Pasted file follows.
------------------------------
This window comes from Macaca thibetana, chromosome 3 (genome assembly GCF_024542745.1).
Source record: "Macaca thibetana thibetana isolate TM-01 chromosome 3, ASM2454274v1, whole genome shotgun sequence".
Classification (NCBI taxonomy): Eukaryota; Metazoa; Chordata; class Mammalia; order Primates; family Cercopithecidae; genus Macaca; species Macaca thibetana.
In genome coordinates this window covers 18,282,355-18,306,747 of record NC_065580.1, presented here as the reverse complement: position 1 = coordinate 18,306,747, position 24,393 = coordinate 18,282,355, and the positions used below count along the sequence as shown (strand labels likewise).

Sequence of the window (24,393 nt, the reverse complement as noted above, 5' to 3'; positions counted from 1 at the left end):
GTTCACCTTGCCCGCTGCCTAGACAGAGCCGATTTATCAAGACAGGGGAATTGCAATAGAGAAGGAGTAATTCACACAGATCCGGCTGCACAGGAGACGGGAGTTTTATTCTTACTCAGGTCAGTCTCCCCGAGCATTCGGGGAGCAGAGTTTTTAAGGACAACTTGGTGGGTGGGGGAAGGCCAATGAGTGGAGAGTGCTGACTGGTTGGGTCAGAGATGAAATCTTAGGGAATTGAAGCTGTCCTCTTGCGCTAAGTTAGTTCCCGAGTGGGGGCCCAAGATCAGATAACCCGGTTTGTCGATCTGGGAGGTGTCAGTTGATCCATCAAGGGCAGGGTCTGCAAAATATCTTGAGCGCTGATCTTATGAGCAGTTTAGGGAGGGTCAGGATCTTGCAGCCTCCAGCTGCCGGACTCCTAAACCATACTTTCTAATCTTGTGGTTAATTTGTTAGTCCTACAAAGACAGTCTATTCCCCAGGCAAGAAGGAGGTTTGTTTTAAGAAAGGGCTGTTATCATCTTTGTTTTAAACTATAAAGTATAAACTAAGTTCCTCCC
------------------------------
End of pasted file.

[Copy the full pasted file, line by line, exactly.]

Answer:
This window comes from Macaca thibetana, chromosome 3 (genome assembly GCF_024542745.1).
Source record: "Macaca thibetana thibetana isolate TM-01 chromosome 3, ASM2454274v1, whole genome shotgun sequence".
Classification (NCBI taxonomy): Eukaryota; Metazoa; Chordata; class Mammalia; order Primates; family Cercopithecidae; genus Macaca; species Macaca thibetana.
In genome coordinates this window covers 18,282,355-18,306,747 of record NC_065580.1, presented here as the reverse complement: position 1 = coordinate 18,306,747, position 24,393 = coordinate 18,282,355, and the positions used below count along the sequence as shown (strand labels likewise).

Sequence of the window (24,393 nt, the reverse complement as noted above, 5' to 3'; positions counted from 1 at the left end):
GTTCACCTTGCCCGCTGCCTAGACAGAGCCGATTTATCAAGACAGGGGAATTGCAATAGAGAAGGAGTAATTCACACAGATCCGGCTGCACAGGAGACGGGAGTTTTATTCTTACTCAGGTCAGTCTCCCCGAGCATTCGGGGAGCAGAGTTTTTAAGGACAACTTGGTGGGTGGGGGAAGGCCAATGAGTGGAGAGTGCTGACTGGTTGGGTCAGAGATGAAATCTTAGGGAATTGAAGCTGTCCTCTTGCGCTAAGTTAGTTCCCGAGTGGGGGCCCAAGATCAGATAACCCGGTTTGTCGATCTGGGAGGTGTCAGTTGATCCATCAAGGGCAGGGTCTGCAAAATATCTTGAGCGCTGATCTTATGAGCAGTTTAGGGAGGGTCAGGATCTTGCAGCCTCCAGCTGCCGGACTCCTAAACCATACTTTCTAATCTTGTGGTTAATTTGTTAGTCCTACAAAGACAGTCTATTCCCCAGGCAAGAAGGAGGTTTGTTTTAAGAAAGGGCTGTTATCATCTTTGTTTTAAACTATAAAGTATAAACTAAGTTCCTCCC